Care interventions in the development of heart failure and frailty and their impact on outcomes: a cohort study

Study type
Protocol
Date of Approval
Study reference ID
23_002943
Lay Summary

Heart Failure is a condition, often of the older person, that is characterised by multiple problems and high levels of healthcare in the community and hospitals. High disease and treatment burden to patients are indicators and risks for the development of 'frailty'. Frailty refers to a person’s mental and physical resilience, or their ability to bounce back and recover from events like illness and injury. Heart failure is common in older people and is often associated with deterioration in health and recovery over time. The key challenge for the NHS is whether care delivery focuses on the heart failure or in fact care delivery adopts a more holistic model that includes how frail the person is, to improve overall health.

Using the CPRD databases, we will first look at how patterns of conditions and care influences how heart failure develops, and how these change after diagnosis. Second, we will look at how heart failure and frailty develop together and impact on subsequent hospital admissions and death. Third, we will develop models that help predict which patients with heart failure and frailty are more at risk of hospital admissions and death. These findings will provide the evidence for the NHS and policy makers to bring together the management of heart failure and frailty in better ways to shift away from looking at a person as just with the disease to thinking more of the person's health as a whole when they are older.

Technical Summary

Background: It is known that Heart Failure (HF) is associated with poor prognosis for emergency hospital admissions and death, and it is also one of the key conditions that associated with the development of frailty. Data-driven approaches have been used to define frailty in health care records, and frailty without a fixed disease context, is associated with poor outcomes in older populations. However, it is unknown how HF and frailty develops and how the combination of HF and frailty influences real-world healthcare and clinical outcomes.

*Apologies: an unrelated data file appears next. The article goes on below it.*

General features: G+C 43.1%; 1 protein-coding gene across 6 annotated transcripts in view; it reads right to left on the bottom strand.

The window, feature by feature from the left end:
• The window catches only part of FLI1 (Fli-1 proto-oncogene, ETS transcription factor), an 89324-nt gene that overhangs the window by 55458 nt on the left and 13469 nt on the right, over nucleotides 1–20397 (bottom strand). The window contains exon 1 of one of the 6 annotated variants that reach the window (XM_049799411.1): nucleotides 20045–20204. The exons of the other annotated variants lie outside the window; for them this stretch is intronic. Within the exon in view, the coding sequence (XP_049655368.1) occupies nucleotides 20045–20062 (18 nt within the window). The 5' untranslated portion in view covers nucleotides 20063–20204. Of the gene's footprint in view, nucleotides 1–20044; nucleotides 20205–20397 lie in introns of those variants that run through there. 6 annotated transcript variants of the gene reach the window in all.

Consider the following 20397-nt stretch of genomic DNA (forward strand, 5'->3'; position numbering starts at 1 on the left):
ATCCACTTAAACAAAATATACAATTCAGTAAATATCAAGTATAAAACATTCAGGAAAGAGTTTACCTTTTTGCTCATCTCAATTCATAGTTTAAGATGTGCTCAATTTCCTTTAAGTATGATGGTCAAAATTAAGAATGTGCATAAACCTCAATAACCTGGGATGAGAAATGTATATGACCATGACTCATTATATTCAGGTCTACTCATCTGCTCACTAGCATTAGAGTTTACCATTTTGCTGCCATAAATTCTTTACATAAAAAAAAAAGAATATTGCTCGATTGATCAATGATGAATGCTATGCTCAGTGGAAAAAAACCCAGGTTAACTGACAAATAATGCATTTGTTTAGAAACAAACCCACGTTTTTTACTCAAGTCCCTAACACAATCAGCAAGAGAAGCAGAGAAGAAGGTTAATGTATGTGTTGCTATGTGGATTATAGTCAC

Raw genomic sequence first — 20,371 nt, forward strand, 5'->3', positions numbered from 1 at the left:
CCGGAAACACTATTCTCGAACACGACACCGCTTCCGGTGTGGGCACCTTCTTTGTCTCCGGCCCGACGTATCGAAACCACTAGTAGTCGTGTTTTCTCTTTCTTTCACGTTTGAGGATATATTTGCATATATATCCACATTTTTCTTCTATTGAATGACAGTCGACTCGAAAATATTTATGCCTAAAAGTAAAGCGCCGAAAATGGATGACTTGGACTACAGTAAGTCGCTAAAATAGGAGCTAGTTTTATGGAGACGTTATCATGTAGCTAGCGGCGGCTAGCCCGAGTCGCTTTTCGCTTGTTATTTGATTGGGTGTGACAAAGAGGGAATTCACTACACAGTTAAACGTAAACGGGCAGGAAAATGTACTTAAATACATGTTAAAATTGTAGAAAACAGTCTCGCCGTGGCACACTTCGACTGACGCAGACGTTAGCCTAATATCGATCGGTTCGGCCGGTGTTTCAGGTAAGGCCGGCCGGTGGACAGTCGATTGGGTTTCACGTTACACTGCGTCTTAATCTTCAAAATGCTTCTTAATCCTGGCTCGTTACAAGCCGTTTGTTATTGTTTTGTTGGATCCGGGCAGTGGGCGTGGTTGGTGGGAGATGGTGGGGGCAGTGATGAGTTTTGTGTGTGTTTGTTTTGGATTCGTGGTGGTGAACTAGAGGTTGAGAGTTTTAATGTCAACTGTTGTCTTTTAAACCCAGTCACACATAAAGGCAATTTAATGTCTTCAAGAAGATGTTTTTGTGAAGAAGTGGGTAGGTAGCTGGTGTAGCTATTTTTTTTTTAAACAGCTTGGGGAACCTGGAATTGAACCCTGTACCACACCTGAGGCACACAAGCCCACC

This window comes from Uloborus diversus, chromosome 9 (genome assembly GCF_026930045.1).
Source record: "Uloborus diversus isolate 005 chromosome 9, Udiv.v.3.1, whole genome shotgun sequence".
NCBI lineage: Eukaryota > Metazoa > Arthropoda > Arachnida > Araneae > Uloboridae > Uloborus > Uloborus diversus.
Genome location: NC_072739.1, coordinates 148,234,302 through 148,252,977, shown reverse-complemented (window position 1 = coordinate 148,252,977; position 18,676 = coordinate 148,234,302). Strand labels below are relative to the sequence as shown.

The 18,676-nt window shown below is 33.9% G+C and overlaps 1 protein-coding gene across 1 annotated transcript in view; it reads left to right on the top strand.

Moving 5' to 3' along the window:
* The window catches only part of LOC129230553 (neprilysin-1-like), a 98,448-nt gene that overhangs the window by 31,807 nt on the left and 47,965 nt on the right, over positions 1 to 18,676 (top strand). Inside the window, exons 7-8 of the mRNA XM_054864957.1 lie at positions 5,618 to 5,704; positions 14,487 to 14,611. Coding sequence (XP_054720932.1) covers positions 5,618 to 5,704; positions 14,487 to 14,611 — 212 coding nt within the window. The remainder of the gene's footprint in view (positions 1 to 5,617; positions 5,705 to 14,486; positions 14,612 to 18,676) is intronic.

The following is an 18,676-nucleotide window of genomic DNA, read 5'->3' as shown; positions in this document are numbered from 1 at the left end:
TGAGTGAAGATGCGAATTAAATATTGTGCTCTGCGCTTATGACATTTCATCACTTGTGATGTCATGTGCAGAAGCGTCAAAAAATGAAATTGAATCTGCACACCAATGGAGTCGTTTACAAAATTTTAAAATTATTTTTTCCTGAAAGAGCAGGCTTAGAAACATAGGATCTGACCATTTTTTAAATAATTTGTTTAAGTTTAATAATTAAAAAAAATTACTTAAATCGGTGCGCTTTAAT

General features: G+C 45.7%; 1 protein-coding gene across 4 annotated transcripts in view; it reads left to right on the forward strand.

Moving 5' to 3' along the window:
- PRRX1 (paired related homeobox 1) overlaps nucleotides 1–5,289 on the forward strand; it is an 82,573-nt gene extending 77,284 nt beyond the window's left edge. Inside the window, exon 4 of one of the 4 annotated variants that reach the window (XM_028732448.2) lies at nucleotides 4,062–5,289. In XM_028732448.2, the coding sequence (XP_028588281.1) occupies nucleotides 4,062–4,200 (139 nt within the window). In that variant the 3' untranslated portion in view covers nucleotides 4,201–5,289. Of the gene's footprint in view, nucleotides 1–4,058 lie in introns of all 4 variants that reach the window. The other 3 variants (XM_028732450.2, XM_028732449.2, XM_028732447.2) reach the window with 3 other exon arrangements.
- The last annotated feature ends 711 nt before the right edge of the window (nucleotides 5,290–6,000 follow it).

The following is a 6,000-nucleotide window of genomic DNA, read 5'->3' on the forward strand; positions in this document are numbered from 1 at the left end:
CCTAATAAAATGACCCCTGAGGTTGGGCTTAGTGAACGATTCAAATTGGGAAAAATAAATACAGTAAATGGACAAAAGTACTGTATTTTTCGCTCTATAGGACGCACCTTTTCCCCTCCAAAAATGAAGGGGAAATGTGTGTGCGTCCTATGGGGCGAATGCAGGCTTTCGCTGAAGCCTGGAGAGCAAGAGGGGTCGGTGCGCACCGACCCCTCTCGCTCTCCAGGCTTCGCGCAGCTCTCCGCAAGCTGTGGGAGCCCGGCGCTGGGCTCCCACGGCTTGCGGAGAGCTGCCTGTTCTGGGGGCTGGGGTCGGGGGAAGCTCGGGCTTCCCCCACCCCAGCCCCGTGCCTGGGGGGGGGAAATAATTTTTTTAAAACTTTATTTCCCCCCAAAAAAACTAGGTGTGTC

Design: Historical cohort studies

Methods: In the populations aged 40 years and over, the CPRD Gold and Aurum datasets will be used to identify an incident HF cohort and compared to a cardiovascular cohort without HF and a randomly age and gender matched cohort. The outcomes data will be ascertained from primary care data linked to Hospital Episode Statistics (HES) and ONS death data. In three phases, using longitudinal mixed models, flexible parametric models and machine learning methods to investigate trajectories, time-dependent effects on outcomes and predictive models. There will be an investigation of patient (age, gender, socioeconomic status, ethnicity), clinical (comorbid conditions and severity), care factors (multiple medications use, routine tests [physiological markers, devices and imaging], contact patterns), and how they relate to the development of HF and frailty and the subsequent prognosis of the outcomes of hospital admissions and death.

Outcomes: This investigation will determine the key patient, clinical and care factors that contribute to development of HF, and frailty before and after the diagnosis of new HF and the impact on unplanned admissions and death in HF patients. HF and frailty are major NHS and public health policies and investigating the relationship between HF and frailty provides potential new opportunities for earlier interventions to improve the care of the older populations.

Health Outcomes to be Measured

(i) Heart failure; frailty
(ii) planned and unplanned hospital admissions
(iii) all-cause-mortality and HF-specific mortality

Collaborators

Umesh Kadam - Chief Investigator - University of Exeter
Umesh Kadam - Corresponding Applicant - University of Exeter
Ke Li - Collaborator - University of Exeter
Krasimira Tsaneva-Atanasova - Collaborator - University of Exeter
Sarah Bailey - Collaborator - University of Exeter

Linkages

HES Accident and Emergency;HES Admitted Patient Care;HES Outpatient;ONS Death Registration Data;Patient Level Index of Multiple Deprivation;Practice Level Index of Multiple Deprivation